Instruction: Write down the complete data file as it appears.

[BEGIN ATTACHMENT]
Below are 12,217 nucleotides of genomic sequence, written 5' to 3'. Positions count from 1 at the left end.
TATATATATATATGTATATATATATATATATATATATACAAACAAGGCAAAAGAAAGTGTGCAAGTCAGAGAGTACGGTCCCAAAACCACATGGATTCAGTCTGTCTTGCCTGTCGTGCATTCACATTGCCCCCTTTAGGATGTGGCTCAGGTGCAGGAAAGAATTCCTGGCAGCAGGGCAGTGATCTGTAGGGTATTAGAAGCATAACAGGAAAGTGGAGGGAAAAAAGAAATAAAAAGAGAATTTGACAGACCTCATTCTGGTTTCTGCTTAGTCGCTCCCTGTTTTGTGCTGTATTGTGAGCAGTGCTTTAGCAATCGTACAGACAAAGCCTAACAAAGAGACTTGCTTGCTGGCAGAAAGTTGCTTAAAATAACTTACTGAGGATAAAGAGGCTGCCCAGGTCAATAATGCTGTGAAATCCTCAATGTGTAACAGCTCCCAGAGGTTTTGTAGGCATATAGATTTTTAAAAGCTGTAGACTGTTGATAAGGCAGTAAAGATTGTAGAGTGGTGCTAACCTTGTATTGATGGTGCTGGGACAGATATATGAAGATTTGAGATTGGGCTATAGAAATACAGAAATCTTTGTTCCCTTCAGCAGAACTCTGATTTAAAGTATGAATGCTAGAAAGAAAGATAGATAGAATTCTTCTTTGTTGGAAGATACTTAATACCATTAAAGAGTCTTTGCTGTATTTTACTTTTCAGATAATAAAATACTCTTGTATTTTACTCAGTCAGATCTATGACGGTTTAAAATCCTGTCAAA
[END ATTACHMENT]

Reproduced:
Below are 12,217 nucleotides of genomic sequence, written 5' to 3'. Positions count from 1 at the left end.
TATATATATATATGTATATATATATATATATATATATACAAACAAGGCAAAAGAAAGTGTGCAAGTCAGAGAGTACGGTCCCAAAACCACATGGATTCAGTCTGTCTTGCCTGTCGTGCATTCACATTGCCCCCTTTAGGATGTGGCTCAGGTGCAGGAAAGAATTCCTGGCAGCAGGGCAGTGATCTGTAGGGTATTAGAAGCATAACAGGAAAGTGGAGGGAAAAAAGAAATAAAAAGAGAATTTGACAGACCTCATTCTGGTTTCTGCTTAGTCGCTCCCTGTTTTGTGCTGTATTGTGAGCAGTGCTTTAGCAATCGTACAGACAAAGCCTAACAAAGAGACTTGCTTGCTGGCAGAAAGTTGCTTAAAATAACTTACTGAGGATAAAGAGGCTGCCCAGGTCAATAATGCTGTGAAATCCTCAATGTGTAACAGCTCCCAGAGGTTTTGTAGGCATATAGATTTTTAAAAGCTGTAGACTGTTGATAAGGCAGTAAAGATTGTAGAGTGGTGCTAACCTTGTATTGATGGTGCTGGGACAGATATATGAAGATTTGAGATTGGGCTATAGAAATACAGAAATCTTTGTTCCCTTCAGCAGAACTCTGATTTAAAGTATGAATGCTAGAAAGAAAGATAGATAGAATTCTTCTTTGTTGGAAGATACTTAATACCATTAAAGAGTCTTTGCTGTATTTTACTTTTCAGATAATAAAATACTCTTGTATTTTACTCAGTCAGATCTATGACGGTTTAAAATCCTGTCAAA